---- — Students pay price for pig-headedness
Partisan politics are the norm in Indiana and the rest of the nation, and Hoosiers are used to the shenanigans that sometimes allow poorly thought out bills to be passed by members of the General Assembly.
Hoosiers should be horrified, however, at the decision that led Indiana to become the first state in the nation to opt out of the Common Core standards for K-12 education that still apply in 44 other states. Beyond being horrified, Hoosiers should be deeply angered by the fact the opt-out decision was driven by arch-conservative tea party Republicans who were revolting against Common Core, mostly because President Barack Obama said it was a good idea.
Partisan politics should never be allowed to hurt the ability of Hoosier children to have the chance to be as well-educated as those in other states, but that’s what is happening. The Common Core standards were originally adopted by the bipartisan National Governors’ Association as a response to the growing realization that American education has been falling behind the rest of the world.
The NGA, along with the state education superintendents who helped develop the standards, were seeking to help students across the country improve their abilities in reading and mathematics. Ironically, Common Core was conceived in part as a response to the No Child Left Behind legislation adopted under President George W. Bush.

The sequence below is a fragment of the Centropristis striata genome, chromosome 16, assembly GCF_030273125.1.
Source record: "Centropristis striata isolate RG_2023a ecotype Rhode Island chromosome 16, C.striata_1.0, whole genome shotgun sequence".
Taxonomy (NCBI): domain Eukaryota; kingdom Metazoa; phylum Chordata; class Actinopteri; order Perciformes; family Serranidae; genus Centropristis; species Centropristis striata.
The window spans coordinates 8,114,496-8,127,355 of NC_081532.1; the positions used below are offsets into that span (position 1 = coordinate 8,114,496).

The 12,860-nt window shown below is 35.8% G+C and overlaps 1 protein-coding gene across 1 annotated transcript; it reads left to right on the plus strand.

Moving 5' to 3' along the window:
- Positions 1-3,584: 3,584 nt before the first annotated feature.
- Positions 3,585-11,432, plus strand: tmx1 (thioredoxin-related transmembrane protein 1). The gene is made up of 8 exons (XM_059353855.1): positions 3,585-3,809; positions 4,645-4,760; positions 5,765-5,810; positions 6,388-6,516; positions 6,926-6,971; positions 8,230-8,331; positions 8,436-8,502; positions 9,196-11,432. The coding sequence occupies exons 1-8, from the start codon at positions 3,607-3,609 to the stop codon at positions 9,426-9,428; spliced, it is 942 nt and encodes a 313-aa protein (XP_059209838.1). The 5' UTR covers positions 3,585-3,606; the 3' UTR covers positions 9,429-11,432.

Many states resented federal intrusion into their education decisions, and the NGA saw the opportunity to have the states themselves adopt educational standards. As soon as President Obama said it was a good idea, however, many tea party Republicans balked and now Indiana students must pay the price for their unrelenting pig-headedness.
Ironically, though Indiana is moving away from Common Core, it is likely to simply paste a “Hoosier education” label on very similar educational standards.
What is unfortunate is that the change, however slight, will require local school corporations to spend precious resources to re-educate teachers and administrators so that they can address the needs of Hoosier children in the Wonderland created by the tea party-driven Indiana General Assembly and its Mad Hatter-in-Chief, Gov. Mike Pence.
Letter writer should prove his claims
I will be among the first to tell you there are probably other more qualified readers to answer Mr. Larry Brooks’ extremist exertions in his opining in today’s sound off (March 27). I will also tell you that I am amazed at how many column-inches have been afforded his negativity over the past several months.
One can readily discern his political bent just by reading his letters.
You and your competitor see fit to let him bellow on and on, and very few challenges are printed to those diatribes. I will assume the best, which is that there just aren’t many who see fit to invest the time to respond. Today is my day.
Based on what I read of him and the one hit I got on Google, he is an activist in the truest sense, having participated in the Occupy Kokomo event (if you wish to call it an event). I am writing to call on Mr. Brooks to start proving the things he claims, particularly today about the tea party. I am not a member, but I am a sympathizer and I do know enough to see that his exaggerations are rife with untruths. If he can provide solid proof his claims are indeed true, I might put more stock in him, rather than considering him as I do now, a rabble-rouser.
Perhaps others will read this who have a little more time to invest and write (and hopefully get printed) in response to Mr. Brooks’ assertions.
Rick Glover Sr.